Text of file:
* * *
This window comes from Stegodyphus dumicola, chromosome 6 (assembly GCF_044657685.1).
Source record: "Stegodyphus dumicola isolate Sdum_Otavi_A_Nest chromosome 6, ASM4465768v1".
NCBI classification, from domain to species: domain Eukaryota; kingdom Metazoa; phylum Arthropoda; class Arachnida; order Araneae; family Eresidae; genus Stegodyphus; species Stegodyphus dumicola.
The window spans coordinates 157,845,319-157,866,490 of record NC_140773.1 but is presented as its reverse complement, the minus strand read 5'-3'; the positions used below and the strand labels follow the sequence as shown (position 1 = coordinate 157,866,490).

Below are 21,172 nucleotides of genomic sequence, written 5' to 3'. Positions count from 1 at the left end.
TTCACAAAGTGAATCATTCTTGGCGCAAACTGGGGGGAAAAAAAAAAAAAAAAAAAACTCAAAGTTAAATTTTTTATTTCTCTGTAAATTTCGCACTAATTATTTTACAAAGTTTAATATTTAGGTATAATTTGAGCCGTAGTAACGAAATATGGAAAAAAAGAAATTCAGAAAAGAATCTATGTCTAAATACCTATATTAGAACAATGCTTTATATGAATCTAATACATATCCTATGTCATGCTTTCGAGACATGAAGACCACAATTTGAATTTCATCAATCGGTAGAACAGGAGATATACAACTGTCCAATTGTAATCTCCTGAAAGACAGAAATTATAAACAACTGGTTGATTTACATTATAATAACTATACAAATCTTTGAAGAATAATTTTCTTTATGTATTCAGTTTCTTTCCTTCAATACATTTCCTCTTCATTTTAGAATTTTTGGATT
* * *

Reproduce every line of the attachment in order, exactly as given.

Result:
This window comes from Stegodyphus dumicola, chromosome 6 (assembly GCF_044657685.1).
Source record: "Stegodyphus dumicola isolate Sdum_Otavi_A_Nest chromosome 6, ASM4465768v1".
NCBI classification, from domain to species: domain Eukaryota; kingdom Metazoa; phylum Arthropoda; class Arachnida; order Araneae; family Eresidae; genus Stegodyphus; species Stegodyphus dumicola.
The window spans coordinates 157,845,319-157,866,490 of record NC_140773.1 but is presented as its reverse complement, the minus strand read 5'-3'; the positions used below and the strand labels follow the sequence as shown (position 1 = coordinate 157,866,490).

Below are 21,172 nucleotides of genomic sequence, written 5' to 3'. Positions count from 1 at the left end.
TTCACAAAGTGAATCATTCTTGGCGCAAACTGGGGGGAAAAAAAAAAAAAAAAAAAACTCAAAGTTAAATTTTTTATTTCTCTGTAAATTTCGCACTAATTATTTTACAAAGTTTAATATTTAGGTATAATTTGAGCCGTAGTAACGAAATATGGAAAAAAAGAAATTCAGAAAAGAATCTATGTCTAAATACCTATATTAGAACAATGCTTTATATGAATCTAATACATATCCTATGTCATGCTTTCGAGACATGAAGACCACAATTTGAATTTCATCAATCGGTAGAACAGGAGATATACAACTGTCCAATTGTAATCTCCTGAAAGACAGAAATTATAAACAACTGGTTGATTTACATTATAATAACTATACAAATCTTTGAAGAATAATTTTCTTTATGTATTCAGTTTCTTTCCTTCAATACATTTCCTCTTCATTTTAGAATTTTTGGATT